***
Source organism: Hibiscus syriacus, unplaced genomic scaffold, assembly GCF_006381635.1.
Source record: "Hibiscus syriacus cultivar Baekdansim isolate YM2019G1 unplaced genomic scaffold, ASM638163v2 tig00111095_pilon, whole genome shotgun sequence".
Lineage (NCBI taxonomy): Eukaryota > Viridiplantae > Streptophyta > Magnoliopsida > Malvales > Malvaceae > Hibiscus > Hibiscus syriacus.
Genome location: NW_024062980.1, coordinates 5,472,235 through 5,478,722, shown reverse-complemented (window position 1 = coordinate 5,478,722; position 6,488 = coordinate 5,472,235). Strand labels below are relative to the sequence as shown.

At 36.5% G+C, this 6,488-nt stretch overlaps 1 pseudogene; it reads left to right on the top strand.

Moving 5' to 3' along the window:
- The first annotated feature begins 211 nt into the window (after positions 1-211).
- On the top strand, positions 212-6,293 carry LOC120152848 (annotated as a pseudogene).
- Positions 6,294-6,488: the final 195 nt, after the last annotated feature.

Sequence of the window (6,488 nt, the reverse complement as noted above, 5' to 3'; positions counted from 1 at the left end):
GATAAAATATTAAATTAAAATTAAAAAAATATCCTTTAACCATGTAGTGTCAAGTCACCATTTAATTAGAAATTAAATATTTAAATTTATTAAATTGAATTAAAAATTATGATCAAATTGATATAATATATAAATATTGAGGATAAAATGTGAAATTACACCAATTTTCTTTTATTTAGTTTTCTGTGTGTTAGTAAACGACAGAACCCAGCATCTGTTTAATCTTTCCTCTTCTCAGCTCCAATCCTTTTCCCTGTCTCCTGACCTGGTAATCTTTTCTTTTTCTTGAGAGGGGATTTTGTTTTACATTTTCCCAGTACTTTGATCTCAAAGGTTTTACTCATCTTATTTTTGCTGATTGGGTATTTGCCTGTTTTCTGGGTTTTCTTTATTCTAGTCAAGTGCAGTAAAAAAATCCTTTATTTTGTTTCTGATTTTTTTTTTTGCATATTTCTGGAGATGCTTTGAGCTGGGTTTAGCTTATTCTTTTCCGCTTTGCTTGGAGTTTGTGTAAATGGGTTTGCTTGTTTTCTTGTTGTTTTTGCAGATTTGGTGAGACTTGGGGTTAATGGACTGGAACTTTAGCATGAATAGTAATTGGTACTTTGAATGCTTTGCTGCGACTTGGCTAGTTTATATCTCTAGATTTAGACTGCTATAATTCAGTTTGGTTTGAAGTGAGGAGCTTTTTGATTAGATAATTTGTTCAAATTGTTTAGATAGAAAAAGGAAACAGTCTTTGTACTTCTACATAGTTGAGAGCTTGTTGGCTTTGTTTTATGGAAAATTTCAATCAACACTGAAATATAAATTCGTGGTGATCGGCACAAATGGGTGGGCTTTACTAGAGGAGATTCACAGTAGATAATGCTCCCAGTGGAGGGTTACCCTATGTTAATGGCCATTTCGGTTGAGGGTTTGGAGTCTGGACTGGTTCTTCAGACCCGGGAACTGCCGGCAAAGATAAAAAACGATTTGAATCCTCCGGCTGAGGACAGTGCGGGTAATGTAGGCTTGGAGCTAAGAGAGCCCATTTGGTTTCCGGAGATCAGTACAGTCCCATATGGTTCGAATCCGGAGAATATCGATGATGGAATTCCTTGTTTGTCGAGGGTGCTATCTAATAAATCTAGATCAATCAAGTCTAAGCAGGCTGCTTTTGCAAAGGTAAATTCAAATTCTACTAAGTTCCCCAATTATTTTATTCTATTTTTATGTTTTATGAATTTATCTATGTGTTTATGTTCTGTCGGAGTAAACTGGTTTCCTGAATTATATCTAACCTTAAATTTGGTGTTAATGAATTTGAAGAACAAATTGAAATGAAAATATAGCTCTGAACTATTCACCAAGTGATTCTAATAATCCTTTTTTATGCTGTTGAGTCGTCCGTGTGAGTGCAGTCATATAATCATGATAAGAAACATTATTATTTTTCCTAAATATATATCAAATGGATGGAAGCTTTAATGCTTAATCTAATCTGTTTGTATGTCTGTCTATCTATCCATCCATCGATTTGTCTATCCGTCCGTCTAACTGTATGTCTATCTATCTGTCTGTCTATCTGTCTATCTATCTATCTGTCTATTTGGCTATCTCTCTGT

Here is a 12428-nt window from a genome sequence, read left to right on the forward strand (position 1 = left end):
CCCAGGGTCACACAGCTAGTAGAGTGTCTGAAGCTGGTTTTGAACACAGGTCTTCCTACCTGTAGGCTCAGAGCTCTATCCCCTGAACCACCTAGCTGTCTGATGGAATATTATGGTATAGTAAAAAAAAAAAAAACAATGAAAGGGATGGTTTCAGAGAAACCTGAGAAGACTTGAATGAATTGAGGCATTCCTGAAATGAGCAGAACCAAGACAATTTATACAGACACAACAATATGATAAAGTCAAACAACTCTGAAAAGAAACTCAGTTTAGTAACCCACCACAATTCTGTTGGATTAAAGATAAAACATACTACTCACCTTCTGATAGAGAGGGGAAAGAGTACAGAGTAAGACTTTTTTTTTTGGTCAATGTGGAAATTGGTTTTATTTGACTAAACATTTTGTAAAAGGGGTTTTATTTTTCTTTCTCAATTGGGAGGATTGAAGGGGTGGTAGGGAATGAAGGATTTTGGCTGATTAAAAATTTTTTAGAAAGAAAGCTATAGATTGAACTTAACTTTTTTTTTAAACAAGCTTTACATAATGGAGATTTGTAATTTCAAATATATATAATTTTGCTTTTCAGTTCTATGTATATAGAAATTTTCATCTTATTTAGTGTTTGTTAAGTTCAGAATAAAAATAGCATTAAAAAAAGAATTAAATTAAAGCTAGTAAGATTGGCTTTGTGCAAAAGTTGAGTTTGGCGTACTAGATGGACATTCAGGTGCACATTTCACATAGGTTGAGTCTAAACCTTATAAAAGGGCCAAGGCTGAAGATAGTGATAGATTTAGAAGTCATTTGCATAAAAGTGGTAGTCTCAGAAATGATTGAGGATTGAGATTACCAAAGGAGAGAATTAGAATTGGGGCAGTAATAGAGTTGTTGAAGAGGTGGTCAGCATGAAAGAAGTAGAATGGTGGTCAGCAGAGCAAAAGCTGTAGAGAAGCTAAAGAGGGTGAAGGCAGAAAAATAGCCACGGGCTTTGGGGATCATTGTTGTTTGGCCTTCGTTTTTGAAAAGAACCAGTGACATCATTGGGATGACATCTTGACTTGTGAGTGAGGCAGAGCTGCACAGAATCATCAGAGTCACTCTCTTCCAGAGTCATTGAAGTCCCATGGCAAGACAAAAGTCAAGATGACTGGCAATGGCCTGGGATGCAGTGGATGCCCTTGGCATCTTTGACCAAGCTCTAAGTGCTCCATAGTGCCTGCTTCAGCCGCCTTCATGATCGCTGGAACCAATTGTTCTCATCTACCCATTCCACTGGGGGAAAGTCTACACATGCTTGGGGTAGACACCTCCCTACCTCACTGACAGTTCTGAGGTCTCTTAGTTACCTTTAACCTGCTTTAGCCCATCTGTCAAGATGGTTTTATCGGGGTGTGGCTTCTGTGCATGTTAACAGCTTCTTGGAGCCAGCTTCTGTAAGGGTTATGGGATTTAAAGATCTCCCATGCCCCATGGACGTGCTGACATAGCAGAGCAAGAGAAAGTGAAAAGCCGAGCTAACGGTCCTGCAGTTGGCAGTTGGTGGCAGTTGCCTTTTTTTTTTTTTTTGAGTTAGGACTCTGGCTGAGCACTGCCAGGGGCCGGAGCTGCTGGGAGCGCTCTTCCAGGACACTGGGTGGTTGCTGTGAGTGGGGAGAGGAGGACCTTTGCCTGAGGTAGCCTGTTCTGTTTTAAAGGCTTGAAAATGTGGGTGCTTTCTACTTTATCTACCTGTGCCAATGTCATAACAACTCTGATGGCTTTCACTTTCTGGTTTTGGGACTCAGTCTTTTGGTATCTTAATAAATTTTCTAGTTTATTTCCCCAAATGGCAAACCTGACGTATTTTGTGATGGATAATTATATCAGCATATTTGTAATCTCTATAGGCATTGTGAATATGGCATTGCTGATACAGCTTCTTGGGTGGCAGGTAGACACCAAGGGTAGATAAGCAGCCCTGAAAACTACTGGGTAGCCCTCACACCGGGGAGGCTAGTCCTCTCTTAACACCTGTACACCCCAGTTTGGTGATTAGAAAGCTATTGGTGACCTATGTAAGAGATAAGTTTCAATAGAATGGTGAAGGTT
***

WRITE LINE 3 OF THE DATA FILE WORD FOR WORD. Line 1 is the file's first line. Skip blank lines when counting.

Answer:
Lineage (NCBI taxonomy): Eukaryota > Viridiplantae > Streptophyta > Magnoliopsida > Malvales > Malvaceae > Hibiscus > Hibiscus syriacus.